Relax Alabama: Pressure all on Auburn
TUSCALOOSA, Ala. (AP) — No. 9 Alabama can just relax and play ball.
No national championship shot potentially hangs in the balance, no Heisman Trophy chances are on the line. It’s No. 2 Auburn’s turn to feel the heat in Friday’s Iron Bowl.
“Those guys are undefeated and going to the SEC championship game,” Crimson Tide tailback Mark Ingram said. “If they win out, they’re going to play for the national championship. All the pressure is on them. It’s like reversed roles.”
Alabama (9-2, 5-2 Southeastern Conference) entered the last two meetings unbeaten and in national championship contention, winning both times. Now, Cam Newton and the Tigers (11-0, 7-0) are the surprising SEC West champions and two wins from playing for it all.
And once again, this feverishly intense, 365-day-a-year bragfest can captivate much of the college football nation — not just the state. For all its statewide glory, the Iron Bowl hasn’t pitted two top 10 teams against each other since 1994.
For added measure, it also features last year’s Heisman Trophy winner Ingram and this season’s leading contender in Newton, the electrifying Auburn quarterback who injects even more pizazz into the rivalry.
He has spent the last three weeks under the spotlight for questions about his status amid allegations his father solicited a six-figure payday from Mississippi State when that school was recruiting Newton.
It hasn’t kept him off the field, or slowed him down so far. Assuming his status hasn’t changed, that’s one of those “external factors” Tide coach Nick Saban refers to as potential distractions.
Opposing defenses still haven’t been able to stop the 6-foot-6, 250-pounder, who has been lethal both passing and running, juking and bulldozing defenders.
“Every little crease you give him, he will take it,” Tide defensive end Marcell Dareus said. “He has deceptive speed where he can just get out and then get away from people. He has some moves that he can get away. We are just going to have to try our best to contain him. It’s hard to just stop Cam.”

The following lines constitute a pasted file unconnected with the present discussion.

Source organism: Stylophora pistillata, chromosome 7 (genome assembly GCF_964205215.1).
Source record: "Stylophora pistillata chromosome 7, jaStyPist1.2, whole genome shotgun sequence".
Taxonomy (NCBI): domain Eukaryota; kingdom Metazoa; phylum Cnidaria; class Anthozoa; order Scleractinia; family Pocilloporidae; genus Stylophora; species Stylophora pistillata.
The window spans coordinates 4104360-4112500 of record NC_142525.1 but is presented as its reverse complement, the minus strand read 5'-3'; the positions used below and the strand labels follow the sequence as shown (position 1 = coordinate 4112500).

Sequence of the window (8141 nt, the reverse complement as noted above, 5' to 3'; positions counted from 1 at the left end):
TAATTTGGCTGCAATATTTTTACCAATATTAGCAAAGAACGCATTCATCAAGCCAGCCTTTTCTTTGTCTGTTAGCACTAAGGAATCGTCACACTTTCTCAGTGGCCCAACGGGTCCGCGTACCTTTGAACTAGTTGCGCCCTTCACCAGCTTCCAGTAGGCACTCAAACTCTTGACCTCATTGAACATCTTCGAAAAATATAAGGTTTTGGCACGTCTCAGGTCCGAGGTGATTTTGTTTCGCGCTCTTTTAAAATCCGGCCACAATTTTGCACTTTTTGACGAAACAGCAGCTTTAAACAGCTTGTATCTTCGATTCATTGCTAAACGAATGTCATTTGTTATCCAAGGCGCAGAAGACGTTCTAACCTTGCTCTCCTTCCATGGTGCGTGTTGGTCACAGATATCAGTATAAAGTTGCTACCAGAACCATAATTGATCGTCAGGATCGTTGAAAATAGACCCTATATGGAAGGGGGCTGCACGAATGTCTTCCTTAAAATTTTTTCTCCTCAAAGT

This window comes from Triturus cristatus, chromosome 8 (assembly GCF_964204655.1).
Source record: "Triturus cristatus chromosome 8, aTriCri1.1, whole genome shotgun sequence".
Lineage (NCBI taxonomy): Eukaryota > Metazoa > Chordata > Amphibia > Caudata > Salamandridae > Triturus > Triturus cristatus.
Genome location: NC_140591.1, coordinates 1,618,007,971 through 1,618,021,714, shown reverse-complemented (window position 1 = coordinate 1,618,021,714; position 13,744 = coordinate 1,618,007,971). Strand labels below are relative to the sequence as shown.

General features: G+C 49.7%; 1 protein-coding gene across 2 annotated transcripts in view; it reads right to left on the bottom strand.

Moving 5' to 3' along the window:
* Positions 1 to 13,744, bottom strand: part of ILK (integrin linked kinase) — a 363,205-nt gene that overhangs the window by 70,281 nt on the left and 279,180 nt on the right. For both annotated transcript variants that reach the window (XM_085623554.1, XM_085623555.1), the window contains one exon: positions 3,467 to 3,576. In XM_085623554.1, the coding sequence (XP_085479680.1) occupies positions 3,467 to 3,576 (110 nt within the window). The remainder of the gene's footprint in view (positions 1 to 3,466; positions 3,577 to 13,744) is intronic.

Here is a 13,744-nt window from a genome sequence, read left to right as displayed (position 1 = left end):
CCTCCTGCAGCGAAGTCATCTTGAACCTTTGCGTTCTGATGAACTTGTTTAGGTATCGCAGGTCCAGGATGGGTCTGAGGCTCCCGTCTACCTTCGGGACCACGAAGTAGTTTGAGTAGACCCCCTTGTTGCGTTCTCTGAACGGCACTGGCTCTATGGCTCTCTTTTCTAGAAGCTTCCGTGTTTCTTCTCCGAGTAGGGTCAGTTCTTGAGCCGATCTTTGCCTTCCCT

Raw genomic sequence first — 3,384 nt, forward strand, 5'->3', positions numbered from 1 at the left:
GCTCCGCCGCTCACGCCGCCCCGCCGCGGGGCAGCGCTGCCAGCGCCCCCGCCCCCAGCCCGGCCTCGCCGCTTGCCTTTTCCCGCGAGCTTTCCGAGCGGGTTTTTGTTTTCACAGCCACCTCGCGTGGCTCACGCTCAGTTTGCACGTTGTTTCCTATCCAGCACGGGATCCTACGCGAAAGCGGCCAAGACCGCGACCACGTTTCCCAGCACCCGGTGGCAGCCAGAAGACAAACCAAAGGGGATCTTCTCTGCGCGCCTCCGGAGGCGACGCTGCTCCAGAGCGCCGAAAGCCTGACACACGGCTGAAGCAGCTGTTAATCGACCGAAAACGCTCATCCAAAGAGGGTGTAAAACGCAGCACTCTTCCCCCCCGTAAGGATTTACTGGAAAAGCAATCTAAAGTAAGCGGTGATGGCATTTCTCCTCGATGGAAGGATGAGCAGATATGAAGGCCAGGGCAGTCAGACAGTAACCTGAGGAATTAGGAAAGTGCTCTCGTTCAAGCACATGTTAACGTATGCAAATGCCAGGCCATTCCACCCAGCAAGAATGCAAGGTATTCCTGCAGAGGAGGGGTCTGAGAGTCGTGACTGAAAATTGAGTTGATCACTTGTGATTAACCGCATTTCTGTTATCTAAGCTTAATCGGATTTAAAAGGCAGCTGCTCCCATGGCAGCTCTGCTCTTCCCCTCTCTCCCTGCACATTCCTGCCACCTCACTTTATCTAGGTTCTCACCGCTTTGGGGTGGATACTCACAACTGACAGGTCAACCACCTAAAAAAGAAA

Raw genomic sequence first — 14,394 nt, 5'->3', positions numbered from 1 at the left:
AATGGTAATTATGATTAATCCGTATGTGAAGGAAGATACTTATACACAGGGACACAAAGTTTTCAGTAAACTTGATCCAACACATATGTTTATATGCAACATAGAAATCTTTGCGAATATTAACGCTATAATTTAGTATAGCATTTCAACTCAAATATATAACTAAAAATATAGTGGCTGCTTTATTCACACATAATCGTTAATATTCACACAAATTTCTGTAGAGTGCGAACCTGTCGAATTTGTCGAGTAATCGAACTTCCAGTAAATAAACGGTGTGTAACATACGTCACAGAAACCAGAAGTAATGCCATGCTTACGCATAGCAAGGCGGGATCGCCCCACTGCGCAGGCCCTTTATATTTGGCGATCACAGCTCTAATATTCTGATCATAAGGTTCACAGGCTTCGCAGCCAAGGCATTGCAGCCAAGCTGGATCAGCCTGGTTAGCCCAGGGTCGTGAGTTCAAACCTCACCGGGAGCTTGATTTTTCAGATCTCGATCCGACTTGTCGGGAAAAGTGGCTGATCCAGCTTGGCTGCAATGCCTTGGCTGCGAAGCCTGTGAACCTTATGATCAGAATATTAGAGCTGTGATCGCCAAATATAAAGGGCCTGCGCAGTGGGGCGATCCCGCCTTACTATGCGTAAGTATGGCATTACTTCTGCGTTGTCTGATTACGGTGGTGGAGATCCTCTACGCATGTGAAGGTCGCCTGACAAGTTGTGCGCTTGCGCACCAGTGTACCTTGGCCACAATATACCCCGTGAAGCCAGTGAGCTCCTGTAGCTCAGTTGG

The Cam factor is only one reason this has been one of the more anticipated Iron Bowls in recent memory. It might have featured two national title hopefuls, but Alabama fell at No. 6 LSU three weeks ago.
Still, it’s no coincidence that stores statewide are advertising “Pre-Black Friday” sales instead of banking on game day shoppers. The term “Black Friday” takes on a different meaning for those on the losing side in a state where Iron Bowl neutrality is strongly discouraged. “The state is going to shut down when this game is played,” Auburn guard Mike Berry said.
The Tigers might be vying for a national title, but they still haven’t wrapped up No. 1 in the state. Alabama is a 4½-point favorite.
“Even though we’ve had a winning record this year, people still expect us to lose,” Berry said. “We still carry that as a chip on our shoulder.”
Alabama quarterback Greg McElroy isn’t ready to yield state supremacy.
“We’ve done pretty well over the past few years, and we have obviously walked away with a lot of trophies and a lot of rings and things of that nature,” McElroy said. “But this year we are obviously playing for something a little different.”
“We can walk away feeling very good about ourselves with a 10-2 regular season. That is no easy task in the SEC.”
The Tide has been dominant at home, winning 20 in a row to match the second-longest home winning streak in school history. Alabama has allowed only 39 points in six home games.
The school certainly picked a good year to enlarge the stadium to 101,821.
The Tigers have most of their marquee games at home and struggled at Kentucky and Mississippi State. However, Auburn has won six of the seven meetings in Tuscaloosa, the lone loss a 36-0 humbler two years ago that ended Auburn’s six-year reign.
That signaled the wide gap between the two programs in Saban’s second year. Gene Chizik has Auburn breathing down the Tide’s neck in his own Year 2.
Now, that’s heat Alabama can feel.
“You just want to keep it going,” Dareus said. “The legacy of the Crimson Tide runs deep in the state of Alabama and we have to keep it going. I don’t think we want to be the ones to stop it, just do the best we can to keep the spirit going.”